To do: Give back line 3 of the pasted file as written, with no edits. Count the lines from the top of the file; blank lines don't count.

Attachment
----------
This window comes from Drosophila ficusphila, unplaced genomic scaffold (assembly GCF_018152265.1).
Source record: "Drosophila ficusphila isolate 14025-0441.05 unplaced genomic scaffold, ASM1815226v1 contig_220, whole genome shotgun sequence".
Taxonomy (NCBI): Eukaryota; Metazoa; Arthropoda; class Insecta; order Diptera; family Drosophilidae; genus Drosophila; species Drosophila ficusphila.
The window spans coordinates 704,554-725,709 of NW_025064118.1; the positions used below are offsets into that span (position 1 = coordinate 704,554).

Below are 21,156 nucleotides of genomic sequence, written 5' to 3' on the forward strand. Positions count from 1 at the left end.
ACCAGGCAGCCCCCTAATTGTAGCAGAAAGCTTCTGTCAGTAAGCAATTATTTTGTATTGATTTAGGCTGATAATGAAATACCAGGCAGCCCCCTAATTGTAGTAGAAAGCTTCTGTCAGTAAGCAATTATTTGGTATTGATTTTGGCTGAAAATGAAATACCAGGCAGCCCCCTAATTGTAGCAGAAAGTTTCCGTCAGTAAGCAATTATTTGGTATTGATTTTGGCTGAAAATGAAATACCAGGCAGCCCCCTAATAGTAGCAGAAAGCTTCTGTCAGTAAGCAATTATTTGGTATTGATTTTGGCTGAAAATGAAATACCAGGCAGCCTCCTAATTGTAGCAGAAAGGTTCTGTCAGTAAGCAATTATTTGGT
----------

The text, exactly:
Taxonomy (NCBI): Eukaryota; Metazoa; Arthropoda; class Insecta; order Diptera; family Drosophilidae; genus Drosophila; species Drosophila ficusphila.